The Monthly European Architectural Newsletter
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January 2010

division of Archi-Europe Group


To be an architect, in other words

To work as an architect also means involving impoverished people. It involves helping people afflicted by natural, technological or human disasters. And involve them while respecting cultures and in a perspective of sustainable development. It involves humanitarian work and working in isolated regions. There are many initiatives. Founded in Paris 1997, the NGO Architecture & Development’s objective is to reinforce architects’ abilities as participants in development, while emphasising their social role in helping vulnerable populations. Its multicultural approach and multi disciplinary team can offer everyone a decent living space through training, awareness raising, exchanges and habitat projects. The Members of Architecture for Humanity provide assistance to the poor communities of all countries, wherever they are. The organisation had already done useful work before launching its Open Architecture Network, to draw up plans for earthquake resistant buildings and homes for refugees. The group also offers its support to the reconstruction of regions devastated by tsunamis and hurricanes. The Emergency Architects Foundations has been recognised by the European Union, the United Nations and different international prizes for its actions for humanity, which demonstrate how emergency architecture has been recognised. From France, Australia and Canada the network has expanded its operations to help in nine weakened countries including Peru, Chad, Indonesia, Afghanistan and Pakistan. Isolated cases now tend to multiply. Take a look at the astounding alternative dwelling design the “Prefab Parasite” from the Lara Calder Architect Australian Agency. This “parasitic” dwelling, made from compressed bamboo and recycled paper can be rapidly installed above street level and is attached to unused or neglected blind surfaces such as bridge piles. This is a modular design and can be used in the most varied contexts to increase the inhabitable surface areas on high density zones. When poorly handled, urban space is still an issue in answering the ecological challenge of human activity.

The Archi-Europe team

Portrait of the month

Diébédo Francis Kéré

The architect Francis Kéré from Burkina Faso, one of the five 2009 winners of the Global Award for Sustainable Architecture, uses local materials and labour. To adapt the technology of industrial countries to Africa.

In 2004, the project of a primary school in Gando, an obscure village in Burkina Faso on the border of Togo and Ghana won the Aga Khan Award for Architecture. Planners have their sights on the local designer, Francis Kéré. He is an urban architect who graduated from the Berlin Technische Universität started this first project in 1999 when he was still a student. It is interesting to see how the architect transposes TU’s ecological rationalism to the climatic and social conditions of Gando. But his efforts are not limited to architecture. With the help of his association Schulbausteine für Gando (Bricks for the Gando School), he tries to supply educational structures to his people to combat illiteracy and offer perspectives for a better future. His objective is to promote the direct involvement of local populations in the development process.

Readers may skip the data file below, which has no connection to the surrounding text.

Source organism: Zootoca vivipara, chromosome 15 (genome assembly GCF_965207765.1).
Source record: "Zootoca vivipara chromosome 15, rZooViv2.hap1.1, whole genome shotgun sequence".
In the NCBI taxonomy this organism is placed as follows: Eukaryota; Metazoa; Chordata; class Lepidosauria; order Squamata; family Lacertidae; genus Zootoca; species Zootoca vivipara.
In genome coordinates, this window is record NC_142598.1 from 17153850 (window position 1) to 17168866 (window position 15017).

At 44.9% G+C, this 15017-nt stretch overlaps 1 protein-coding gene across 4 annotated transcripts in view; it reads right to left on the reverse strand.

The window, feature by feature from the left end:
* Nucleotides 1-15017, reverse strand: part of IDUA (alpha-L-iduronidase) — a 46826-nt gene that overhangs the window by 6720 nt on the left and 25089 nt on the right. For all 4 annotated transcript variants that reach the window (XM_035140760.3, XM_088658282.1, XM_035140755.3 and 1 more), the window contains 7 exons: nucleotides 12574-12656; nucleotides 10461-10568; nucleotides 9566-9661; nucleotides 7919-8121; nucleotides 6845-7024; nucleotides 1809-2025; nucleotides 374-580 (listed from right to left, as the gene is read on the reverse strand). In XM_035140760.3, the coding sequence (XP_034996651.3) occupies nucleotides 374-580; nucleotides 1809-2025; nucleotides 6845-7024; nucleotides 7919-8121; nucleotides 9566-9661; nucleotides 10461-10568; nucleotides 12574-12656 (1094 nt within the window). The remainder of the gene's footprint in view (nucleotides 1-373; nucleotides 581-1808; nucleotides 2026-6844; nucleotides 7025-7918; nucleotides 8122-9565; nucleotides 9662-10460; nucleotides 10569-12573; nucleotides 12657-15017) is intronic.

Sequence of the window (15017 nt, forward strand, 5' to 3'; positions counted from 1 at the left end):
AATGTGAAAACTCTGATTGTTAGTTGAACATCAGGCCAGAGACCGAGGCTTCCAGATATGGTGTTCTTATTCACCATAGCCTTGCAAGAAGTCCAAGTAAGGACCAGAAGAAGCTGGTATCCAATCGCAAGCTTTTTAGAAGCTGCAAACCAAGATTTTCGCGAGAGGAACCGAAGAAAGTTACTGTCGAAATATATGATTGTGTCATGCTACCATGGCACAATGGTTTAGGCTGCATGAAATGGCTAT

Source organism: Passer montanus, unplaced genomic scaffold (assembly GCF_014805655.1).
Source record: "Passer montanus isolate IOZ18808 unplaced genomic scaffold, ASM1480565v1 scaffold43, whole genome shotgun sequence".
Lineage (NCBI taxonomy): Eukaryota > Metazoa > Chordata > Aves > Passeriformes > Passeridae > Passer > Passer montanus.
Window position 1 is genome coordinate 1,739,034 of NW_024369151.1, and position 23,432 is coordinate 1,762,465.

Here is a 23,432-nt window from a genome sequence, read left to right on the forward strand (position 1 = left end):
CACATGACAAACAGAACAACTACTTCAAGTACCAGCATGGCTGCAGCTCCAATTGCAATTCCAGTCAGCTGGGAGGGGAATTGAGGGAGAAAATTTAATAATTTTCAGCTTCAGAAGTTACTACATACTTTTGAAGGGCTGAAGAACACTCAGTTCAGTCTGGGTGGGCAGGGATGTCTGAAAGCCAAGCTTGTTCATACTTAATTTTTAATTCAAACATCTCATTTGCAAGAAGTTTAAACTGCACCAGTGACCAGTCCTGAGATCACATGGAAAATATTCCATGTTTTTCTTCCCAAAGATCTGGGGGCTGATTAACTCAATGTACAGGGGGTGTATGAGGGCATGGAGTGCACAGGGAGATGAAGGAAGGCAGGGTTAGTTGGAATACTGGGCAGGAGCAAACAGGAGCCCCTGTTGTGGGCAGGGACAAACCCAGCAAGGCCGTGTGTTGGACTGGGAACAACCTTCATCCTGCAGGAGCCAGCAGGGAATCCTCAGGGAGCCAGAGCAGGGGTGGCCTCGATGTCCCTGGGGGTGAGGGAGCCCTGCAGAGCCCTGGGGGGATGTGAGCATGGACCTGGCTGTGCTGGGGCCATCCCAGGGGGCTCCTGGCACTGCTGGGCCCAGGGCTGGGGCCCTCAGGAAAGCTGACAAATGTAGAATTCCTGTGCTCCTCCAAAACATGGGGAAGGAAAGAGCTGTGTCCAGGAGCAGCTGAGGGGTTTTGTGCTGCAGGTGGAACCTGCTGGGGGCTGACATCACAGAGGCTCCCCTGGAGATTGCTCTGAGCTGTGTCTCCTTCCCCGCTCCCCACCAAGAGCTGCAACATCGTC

Francis Kéré lives between Berlin, where he opened his agency and teaches sustainable architecture at TU, and Burkina Faso where he pursues his innovative designs. In Africa he builds schools and equipment which are always simple and economic, such as the Gando Women’s Centre, which is under construction. At Ouagadougou he is conducting discussions for the creation of an Africa opera house. The projects of the Bamako National Park in Mali and the Dapong Training Centre bear his mark. His sphere of action takes him to Yemen, Spain and India. As well as his teaching and research activities, he goes round the world to run workshops and conferences on ecology in Madrid, Johannesburg, New York and Oslo. And one of his compatriots affirms: Diébédo Francis Kéré’s story is edifying and passionate. He is a man with dynamism and creative potential, developed by his studies and enhanced by a heightened sense of responsibility, as he has opened new perspectives for a whole continent.”

Knowing western culture how do you go about reaching an acceptable level of architecture in Africa?
The simplest way is not to be afraid and to concentrate on the possibilities in Africa with traditional materials and the potential of the local workforce. Don’t be led by the idea that Africans should live in round houses. I want to change that and interpret what I have learned in Europe for the needs of Africa. With this approach one can recreate a genuine architecture for Africa.

What can be retained from European architecture which might be applicable to Africa?
That is difficult to say. Don’t forget that climate conditions are very different. We have to design houses which don’t get hot. We can use European designs. We can above all learn not to be an individualistic architect struggling to achieve beautiful ideas. We also have to work with people. To persuade them. To involve them.

Do you want to involve people so that they are happy in the act of construction?
We Africans may be underdeveloped but we have human resources. If we organise ourselves with the little that we do have, we can create a constructed world which is not afraid to be compared with Europe. And if architecture responds to the needs of inhabitants and is accepted by them, that means that we have to involve them in the initial stages. I can see a real opportunity for Africa. Our Gando school project was so successful that the number of pupils literally exploded. We have now built an extension to accommodate a total of 700 pupils. This is a huge achievement when we realise that Burkina Faso has an 80% illiteracy rate.

Which simple techniques do you advise, especially for the Gando school?